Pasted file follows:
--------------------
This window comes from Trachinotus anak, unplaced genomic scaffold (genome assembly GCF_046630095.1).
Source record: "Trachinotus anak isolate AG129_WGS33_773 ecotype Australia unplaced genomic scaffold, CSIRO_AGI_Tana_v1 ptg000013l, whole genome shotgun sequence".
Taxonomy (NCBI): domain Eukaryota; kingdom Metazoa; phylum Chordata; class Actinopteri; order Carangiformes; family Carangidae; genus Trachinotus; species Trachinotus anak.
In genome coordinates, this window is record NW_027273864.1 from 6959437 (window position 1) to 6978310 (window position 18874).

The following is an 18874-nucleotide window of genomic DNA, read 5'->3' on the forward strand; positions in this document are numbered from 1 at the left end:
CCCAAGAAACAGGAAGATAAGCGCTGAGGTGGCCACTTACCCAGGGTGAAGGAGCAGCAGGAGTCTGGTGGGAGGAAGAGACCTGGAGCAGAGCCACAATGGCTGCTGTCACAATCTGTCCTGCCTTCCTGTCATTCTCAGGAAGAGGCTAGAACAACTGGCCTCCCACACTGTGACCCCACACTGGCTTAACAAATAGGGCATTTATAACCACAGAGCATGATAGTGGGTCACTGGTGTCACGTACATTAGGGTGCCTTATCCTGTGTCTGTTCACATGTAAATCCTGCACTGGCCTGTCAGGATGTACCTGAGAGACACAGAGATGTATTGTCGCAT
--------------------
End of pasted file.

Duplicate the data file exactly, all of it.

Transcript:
This window comes from Trachinotus anak, unplaced genomic scaffold (genome assembly GCF_046630095.1).
Source record: "Trachinotus anak isolate AG129_WGS33_773 ecotype Australia unplaced genomic scaffold, CSIRO_AGI_Tana_v1 ptg000013l, whole genome shotgun sequence".
Taxonomy (NCBI): domain Eukaryota; kingdom Metazoa; phylum Chordata; class Actinopteri; order Carangiformes; family Carangidae; genus Trachinotus; species Trachinotus anak.
In genome coordinates, this window is record NW_027273864.1 from 6959437 (window position 1) to 6978310 (window position 18874).

The following is an 18874-nucleotide window of genomic DNA, read 5'->3' on the forward strand; positions in this document are numbered from 1 at the left end:
CCCAAGAAACAGGAAGATAAGCGCTGAGGTGGCCACTTACCCAGGGTGAAGGAGCAGCAGGAGTCTGGTGGGAGGAAGAGACCTGGAGCAGAGCCACAATGGCTGCTGTCACAATCTGTCCTGCCTTCCTGTCATTCTCAGGAAGAGGCTAGAACAACTGGCCTCCCACACTGTGACCCCACACTGGCTTAACAAATAGGGCATTTATAACCACAGAGCATGATAGTGGGTCACTGGTGTCACGTACATTAGGGTGCCTTATCCTGTGTCTGTTCACATGTAAATCCTGCACTGGCCTGTCAGGATGTACCTGAGAGACACAGAGATGTATTGTCGCAT